As per 4:2 it is implied that no derogation from certain articles may be made under this provision. A cursory look at these articles make some of them relevant to the ground facts in Kashmir, as brought out in a newsletter by the outgoing Chairman of J&K State Human Rights Commission [SHRC] Justice Bashir-ud-Din. Article 6:1 relates-Every human being has the inherent right to life. This right shall be protected by law. No one shall be arbitrarily deprived of his life and article 7: No one shall be subjected to torture or to cruel, inhuman or degrading treatment or punishment. It is highly questionable whether collateral damage, which may imply death of an innocent, could be justified as per Article 6:1 of International Covenant on Civil and Political Rights [ICCPR].
Justice Bashir-ud-Din observes by virtue of the Act [AFSPA] even a non-commissioned officer is authorized to shoot anyone on mere suspicion “in order to maintain the public order”. The Justice further observes AFSPA has to be measured and proportionate to the given situation with “an objective to save the innocent lives”. It may safely be adjudicated that articles 6:1 and 7 justify, what the learned judge has observed in his parting note– the “Compendium of selective informative material on human rights with reference to J&K” what has been also called a newsletter, Justice Bashir-ud-Din is not the only legal authority to question AFSPA, Justice Jeevan Reddy commission advocated revocation.
Justice B P Jeevan Reddy [former judge of the Supreme Court] led 5 member committee appointed in the wake of intense agitation that was launched by several civil society groups in northeast recommended AFSPA withdrawal on June 6, 2005. The then Defence Minister Pranab Mukerjee rejected the withdrawal or significant dilution of the Act on the grounds that “it is not possible for the armed forces to function” in “disturbed areas” without such powers. Given that the permission of home ministry for central forces and of defence ministry for army is a requirement for prosecution of alleged offenders, Justice Bashir-ud-Din observes that cases pending with the concerned ministries should be considered and decision conveyed to empowered authority for follow up action. This may find a similar response as Reddy recommendations. And his observation that the Government “cannot exercise arbitrarily its powers on ground or withhold sanctions at its sweet will and pleasure,” and “Sitting over the matter for how so long is no substitute to sanction or not to sanction the prosecution” may fall on deaf ears, as did Reddy’s!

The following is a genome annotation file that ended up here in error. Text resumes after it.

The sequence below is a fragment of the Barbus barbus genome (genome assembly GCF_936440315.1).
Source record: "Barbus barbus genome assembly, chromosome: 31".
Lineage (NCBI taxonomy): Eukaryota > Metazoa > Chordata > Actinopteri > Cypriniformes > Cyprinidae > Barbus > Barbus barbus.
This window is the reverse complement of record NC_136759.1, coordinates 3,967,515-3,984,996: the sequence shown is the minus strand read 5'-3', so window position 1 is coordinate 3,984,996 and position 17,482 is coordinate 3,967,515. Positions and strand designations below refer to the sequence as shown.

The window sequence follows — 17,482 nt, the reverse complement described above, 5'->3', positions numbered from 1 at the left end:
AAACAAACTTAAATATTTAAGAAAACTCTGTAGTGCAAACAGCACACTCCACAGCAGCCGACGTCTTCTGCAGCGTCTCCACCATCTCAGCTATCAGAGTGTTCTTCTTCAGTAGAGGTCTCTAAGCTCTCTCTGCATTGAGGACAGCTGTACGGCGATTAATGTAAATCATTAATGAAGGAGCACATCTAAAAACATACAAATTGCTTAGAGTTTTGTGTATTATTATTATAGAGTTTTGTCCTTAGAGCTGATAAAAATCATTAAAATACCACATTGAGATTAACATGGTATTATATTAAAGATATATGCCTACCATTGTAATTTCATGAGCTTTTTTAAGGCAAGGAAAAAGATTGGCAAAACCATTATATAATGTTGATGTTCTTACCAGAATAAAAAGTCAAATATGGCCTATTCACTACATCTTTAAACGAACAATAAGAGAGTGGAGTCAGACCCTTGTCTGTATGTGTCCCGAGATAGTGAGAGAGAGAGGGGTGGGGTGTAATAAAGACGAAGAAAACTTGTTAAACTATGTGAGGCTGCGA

In recent developments over the controversy engulfing the Chief Minister Omar Abdullah’s plea for partial revocation of AFSPA from J&K State, as per news reports he has told his cabinet colleagues that the Centre was fully backing the state government’s move for partial revocation of the controversial Armed Forces Special Powers Act (AFSPA). Reportedly a cabinet minister preferring not to be named has related “Though the issue was not on cabinet agenda the chief minister started the meeting with the briefing over AFSPA,” adding “reservations shown by the army have to be addressed”. While asking his colleagues to desist from making public statements over the issue, he is reported to have stressed “We have to understand that it (AFSPA revocation) should not be made an issue of public debate”. The chief minister might be mistaken in his belief, as the issue is already being hotly debated. On microblogging site Twitter, Abdullah described the cabinet meeting as a “routine” however he affirmed that he “briefed his colleagues over the discussions in Delhi on AFSPA”.
In his aim to replace AFSPA with CrPC 45 and 197-A, Chief Minister Omar would have to take care that remedy suggested might be worse than the disorder!
Yaar Zinda, Sohbat Baqi [Reunion is subordinate to survival] Feedback on: firstname.lastname@example.org